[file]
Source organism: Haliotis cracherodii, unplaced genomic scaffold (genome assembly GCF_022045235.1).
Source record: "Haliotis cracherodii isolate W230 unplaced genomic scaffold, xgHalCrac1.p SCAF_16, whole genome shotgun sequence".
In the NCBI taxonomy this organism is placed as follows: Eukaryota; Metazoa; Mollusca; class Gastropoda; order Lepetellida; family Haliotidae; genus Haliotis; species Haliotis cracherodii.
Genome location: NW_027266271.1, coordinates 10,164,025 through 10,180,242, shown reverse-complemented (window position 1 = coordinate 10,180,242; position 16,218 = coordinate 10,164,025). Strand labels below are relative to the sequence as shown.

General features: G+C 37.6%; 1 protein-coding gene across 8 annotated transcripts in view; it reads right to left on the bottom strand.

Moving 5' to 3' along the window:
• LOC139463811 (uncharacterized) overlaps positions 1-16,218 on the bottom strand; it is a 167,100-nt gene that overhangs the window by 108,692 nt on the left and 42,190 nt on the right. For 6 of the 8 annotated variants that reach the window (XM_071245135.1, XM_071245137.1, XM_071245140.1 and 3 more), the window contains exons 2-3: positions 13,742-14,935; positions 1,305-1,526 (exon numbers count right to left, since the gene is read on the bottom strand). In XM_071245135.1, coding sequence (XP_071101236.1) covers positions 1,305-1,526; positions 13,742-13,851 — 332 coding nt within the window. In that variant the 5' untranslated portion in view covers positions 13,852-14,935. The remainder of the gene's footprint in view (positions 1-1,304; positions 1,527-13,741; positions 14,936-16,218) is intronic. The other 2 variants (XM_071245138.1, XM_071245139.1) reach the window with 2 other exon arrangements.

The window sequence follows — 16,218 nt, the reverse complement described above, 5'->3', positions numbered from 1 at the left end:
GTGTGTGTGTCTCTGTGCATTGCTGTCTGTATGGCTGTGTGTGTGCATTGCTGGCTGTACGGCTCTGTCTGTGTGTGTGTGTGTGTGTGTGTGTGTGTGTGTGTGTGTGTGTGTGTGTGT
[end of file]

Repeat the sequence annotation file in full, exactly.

Source organism: Haliotis cracherodii, unplaced genomic scaffold (genome assembly GCF_022045235.1).
Source record: "Haliotis cracherodii isolate W230 unplaced genomic scaffold, xgHalCrac1.p SCAF_16, whole genome shotgun sequence".
In the NCBI taxonomy this organism is placed as follows: Eukaryota; Metazoa; Mollusca; class Gastropoda; order Lepetellida; family Haliotidae; genus Haliotis; species Haliotis cracherodii.
Genome location: NW_027266271.1, coordinates 10,164,025 through 10,180,242, shown reverse-complemented (window position 1 = coordinate 10,180,242; position 16,218 = coordinate 10,164,025). Strand labels below are relative to the sequence as shown.

General features: G+C 37.6%; 1 protein-coding gene across 8 annotated transcripts in view; it reads right to left on the bottom strand.

Moving 5' to 3' along the window:
• LOC139463811 (uncharacterized) overlaps positions 1-16,218 on the bottom strand; it is a 167,100-nt gene that overhangs the window by 108,692 nt on the left and 42,190 nt on the right. For 6 of the 8 annotated variants that reach the window (XM_071245135.1, XM_071245137.1, XM_071245140.1 and 3 more), the window contains exons 2-3: positions 13,742-14,935; positions 1,305-1,526 (exon numbers count right to left, since the gene is read on the bottom strand). In XM_071245135.1, coding sequence (XP_071101236.1) covers positions 1,305-1,526; positions 13,742-13,851 — 332 coding nt within the window. In that variant the 5' untranslated portion in view covers positions 13,852-14,935. The remainder of the gene's footprint in view (positions 1-1,304; positions 1,527-13,741; positions 14,936-16,218) is intronic. The other 2 variants (XM_071245138.1, XM_071245139.1) reach the window with 2 other exon arrangements.

The window sequence follows — 16,218 nt, the reverse complement described above, 5'->3', positions numbered from 1 at the left end:
GTGTGTGTGTCTCTGTGCATTGCTGTCTGTATGGCTGTGTGTGTGCATTGCTGGCTGTACGGCTCTGTCTGTGTGTGTGTGTGTGTGTGTGTGTGTGTGTGTGTGTGTGTGTGTGTGTGT